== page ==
Six (6) gilthead sea bream (Sparus aurata) (Linnaeus, 1758), 40–60 g in weight and 9–12 cm in length, were maintained in an aerated 650 l tank, at the Centro di Ittiopatologia Sperimentale della Sicilia (CISS) of the University of Messina, for 60 days long acclimatization period, temperature 25°C, and salinity 35‰. The challenge was performed by endoscopy, using 10 alive Anisakis larvae introduced into the stomach of each fish. Larvae were obtained by the contemporaneous necropsy of three teleost fish belonging to the species Lepidopus caudatus (Euphrasen, 1788). The study—conducted in accordance with the Directive 2010/63/EU on the protection of animals used for scientific purposes—was performed with the following equipment: a Veress needle (Karl Storz, Tuttlingen, Germany), diameter 2 mm, length 140 mm, and equipped with on-off luer-lock adaptor connected to a standard aquarium air pump; a rigid forward-oblique telescope (Karl Storz), 30° of 1.9 mm in diameter and 19 cm in length, with incorporated fibre optic light transmission, inserted in a cystoscope sheath 10 French (Fr.) in diameter and with a working length of 14 cm, supplied with a 3 French instrument channel, 2 luer-lock cones used for insufflations and aspirations and a trocar; a camera head with lens focus 38 mm (Vet C-Mount, Pal, Karl Storz) connected to a “TELE PACK” device (Karl Storz) providing light source, “LCD monitor 12” and a PCMCIA card slot for digital image capture and storage; a biopsy and grasping forceps (Karl Storz), double-action jaws, flexible, 3 French, 28 cm in length, to collect the bioptic samples.

The fish were anesthetized in a tank containing tricaine methanesulfonate, (MS-222, Sandoz, Switzerland) 0.2 mg/L, and then placed on a grid out of the water and covered with wet gauzes in order to avoid skin lesions. Anaesthesia was maintained conveying water containing MS-222 0.3 mg/L through a small aspiration pump in the oral cavity of the fish, using a flow regulator; water was never recycled.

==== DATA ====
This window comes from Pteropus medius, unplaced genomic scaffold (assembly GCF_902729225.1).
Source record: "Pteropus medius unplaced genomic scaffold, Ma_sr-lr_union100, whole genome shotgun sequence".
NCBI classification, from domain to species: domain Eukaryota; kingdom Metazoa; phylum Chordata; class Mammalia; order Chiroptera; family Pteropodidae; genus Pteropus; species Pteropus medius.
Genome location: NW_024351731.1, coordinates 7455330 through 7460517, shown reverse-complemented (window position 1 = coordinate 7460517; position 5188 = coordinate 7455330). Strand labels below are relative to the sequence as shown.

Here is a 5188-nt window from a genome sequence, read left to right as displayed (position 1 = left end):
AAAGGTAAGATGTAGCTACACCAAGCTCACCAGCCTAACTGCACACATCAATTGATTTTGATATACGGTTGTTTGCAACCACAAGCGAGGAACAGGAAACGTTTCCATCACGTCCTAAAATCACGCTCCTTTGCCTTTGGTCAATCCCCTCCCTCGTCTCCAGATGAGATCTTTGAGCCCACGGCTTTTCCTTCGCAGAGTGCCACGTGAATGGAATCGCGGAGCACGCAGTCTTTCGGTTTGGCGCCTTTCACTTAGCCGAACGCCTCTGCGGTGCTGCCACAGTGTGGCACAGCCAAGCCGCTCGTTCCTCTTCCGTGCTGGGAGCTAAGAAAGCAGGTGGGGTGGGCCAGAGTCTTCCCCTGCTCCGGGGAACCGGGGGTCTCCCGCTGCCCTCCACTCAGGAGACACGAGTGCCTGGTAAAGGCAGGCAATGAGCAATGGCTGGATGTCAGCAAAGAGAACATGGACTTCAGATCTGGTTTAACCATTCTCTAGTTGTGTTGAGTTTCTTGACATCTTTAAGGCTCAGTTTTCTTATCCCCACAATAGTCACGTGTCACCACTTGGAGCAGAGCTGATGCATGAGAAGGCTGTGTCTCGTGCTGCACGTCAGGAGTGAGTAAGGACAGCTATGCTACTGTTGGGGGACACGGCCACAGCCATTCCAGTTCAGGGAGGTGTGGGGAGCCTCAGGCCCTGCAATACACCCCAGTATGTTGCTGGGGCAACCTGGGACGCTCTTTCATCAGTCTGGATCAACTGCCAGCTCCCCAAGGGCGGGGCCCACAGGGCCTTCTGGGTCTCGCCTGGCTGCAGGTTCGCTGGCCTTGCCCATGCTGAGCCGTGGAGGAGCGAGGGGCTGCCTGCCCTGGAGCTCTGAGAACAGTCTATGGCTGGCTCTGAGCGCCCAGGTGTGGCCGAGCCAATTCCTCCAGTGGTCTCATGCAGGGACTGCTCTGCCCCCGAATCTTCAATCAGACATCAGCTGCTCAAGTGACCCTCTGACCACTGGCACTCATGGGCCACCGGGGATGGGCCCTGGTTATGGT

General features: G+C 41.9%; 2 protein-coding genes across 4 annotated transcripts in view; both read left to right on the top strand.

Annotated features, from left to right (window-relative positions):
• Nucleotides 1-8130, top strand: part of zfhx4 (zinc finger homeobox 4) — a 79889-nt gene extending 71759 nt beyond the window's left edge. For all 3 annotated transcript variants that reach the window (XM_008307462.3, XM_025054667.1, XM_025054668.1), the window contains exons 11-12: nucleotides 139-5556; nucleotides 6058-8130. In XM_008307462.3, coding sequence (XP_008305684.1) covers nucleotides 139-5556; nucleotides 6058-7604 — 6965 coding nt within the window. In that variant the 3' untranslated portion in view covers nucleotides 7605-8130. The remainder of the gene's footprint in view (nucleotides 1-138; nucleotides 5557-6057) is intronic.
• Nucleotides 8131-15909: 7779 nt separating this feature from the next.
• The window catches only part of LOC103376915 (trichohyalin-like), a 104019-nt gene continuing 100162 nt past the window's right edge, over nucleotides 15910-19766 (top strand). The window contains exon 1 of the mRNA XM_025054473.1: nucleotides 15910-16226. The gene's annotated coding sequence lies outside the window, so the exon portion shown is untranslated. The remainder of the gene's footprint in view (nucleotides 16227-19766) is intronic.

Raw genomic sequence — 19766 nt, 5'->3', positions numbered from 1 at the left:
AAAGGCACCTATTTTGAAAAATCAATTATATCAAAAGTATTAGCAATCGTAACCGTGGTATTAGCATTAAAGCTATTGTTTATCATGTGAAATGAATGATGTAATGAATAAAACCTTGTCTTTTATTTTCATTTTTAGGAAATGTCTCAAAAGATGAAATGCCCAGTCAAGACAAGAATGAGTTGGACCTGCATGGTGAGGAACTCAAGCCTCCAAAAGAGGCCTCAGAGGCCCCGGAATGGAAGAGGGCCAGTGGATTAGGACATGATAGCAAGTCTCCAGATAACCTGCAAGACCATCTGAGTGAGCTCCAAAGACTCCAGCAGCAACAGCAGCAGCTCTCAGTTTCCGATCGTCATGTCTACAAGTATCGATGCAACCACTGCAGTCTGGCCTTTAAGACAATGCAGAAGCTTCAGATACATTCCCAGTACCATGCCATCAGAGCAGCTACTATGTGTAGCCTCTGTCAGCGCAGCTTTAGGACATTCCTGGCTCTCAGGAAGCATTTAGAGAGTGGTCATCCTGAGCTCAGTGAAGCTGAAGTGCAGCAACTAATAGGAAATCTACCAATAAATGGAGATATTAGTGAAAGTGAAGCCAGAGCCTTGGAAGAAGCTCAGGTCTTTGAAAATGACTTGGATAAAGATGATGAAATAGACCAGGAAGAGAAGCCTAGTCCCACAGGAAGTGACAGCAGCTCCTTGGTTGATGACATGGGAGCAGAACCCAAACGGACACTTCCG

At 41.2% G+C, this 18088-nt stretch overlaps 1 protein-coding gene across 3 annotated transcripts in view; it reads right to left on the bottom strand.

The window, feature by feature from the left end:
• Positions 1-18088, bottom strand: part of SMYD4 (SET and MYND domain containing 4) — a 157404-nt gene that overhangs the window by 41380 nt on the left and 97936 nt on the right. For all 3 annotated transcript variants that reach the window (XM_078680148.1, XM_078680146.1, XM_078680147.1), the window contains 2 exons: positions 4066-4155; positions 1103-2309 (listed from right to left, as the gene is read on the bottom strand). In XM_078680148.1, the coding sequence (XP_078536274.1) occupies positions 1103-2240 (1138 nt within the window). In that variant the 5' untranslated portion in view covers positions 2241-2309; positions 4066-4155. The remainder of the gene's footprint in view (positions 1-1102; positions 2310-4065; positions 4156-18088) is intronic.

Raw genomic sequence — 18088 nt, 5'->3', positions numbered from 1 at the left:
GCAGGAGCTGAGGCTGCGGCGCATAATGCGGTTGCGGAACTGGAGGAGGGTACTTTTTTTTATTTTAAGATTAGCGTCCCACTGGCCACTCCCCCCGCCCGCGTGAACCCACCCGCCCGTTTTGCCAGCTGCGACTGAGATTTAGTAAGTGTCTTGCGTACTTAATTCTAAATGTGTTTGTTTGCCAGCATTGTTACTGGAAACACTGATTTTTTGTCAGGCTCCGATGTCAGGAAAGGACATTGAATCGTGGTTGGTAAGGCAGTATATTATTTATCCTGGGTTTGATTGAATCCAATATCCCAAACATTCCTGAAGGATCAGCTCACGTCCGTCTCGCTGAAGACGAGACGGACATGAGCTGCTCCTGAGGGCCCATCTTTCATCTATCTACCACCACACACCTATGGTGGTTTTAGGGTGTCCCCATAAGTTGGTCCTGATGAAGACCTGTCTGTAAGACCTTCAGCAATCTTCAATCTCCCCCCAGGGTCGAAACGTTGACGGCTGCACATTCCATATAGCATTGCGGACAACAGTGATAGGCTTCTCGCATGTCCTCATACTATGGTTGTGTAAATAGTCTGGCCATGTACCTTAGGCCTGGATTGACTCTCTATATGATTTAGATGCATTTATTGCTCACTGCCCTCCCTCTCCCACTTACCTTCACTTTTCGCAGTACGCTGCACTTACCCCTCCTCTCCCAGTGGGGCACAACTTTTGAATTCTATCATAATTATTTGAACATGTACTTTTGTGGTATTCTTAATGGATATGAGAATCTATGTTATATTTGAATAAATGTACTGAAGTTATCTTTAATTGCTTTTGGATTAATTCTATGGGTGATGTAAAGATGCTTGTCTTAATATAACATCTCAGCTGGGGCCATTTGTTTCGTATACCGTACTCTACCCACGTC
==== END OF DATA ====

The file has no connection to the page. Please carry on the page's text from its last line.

Gastroscopy was carried out placing fish on their lateral sides. The endoscope was introduced into the mouth of the fish, driving the extremity towards the oesophagus, until it reached the stomach lumen. Then, Anisakis larvae were introduced, using a grasping forceps, through the accessory channel of the instrument and released within the stomach. After verifying vitality of nematodes, the endoscope was removed, and fish were recovered. Another challenge with the same protocol was performed 15 days later.

After 60 days period, in which fish were daily monitored, an explorative celioscopy, using a rigid cystoscope, was carried out. Celioscopy was carried out placing fish on lateral recumbence; the abdominal region was surgically disinfected with iodopovidone solution. First step was the establishment of pneumocoelom to separate the abdominal wall from the underlying viscera, obtained through a Veress needle, connected to a standard aquarium air pump, inserted into the coelom 1 cm cranially to the anal pore. Then, 8 mm incision was effected with a scalpel 1 cm cranially to the needle, to insert the cystoscope sheath/trocar assembly into the insufflate coelom, by a single firm thrust-and-twist movement. After the entry into the coelom, the trocar was removed and replaced with the telescope to visualize the abdominal cavity. Fish were carefully examined for Anisakis larvae and if necessary, bioptic samples were collected.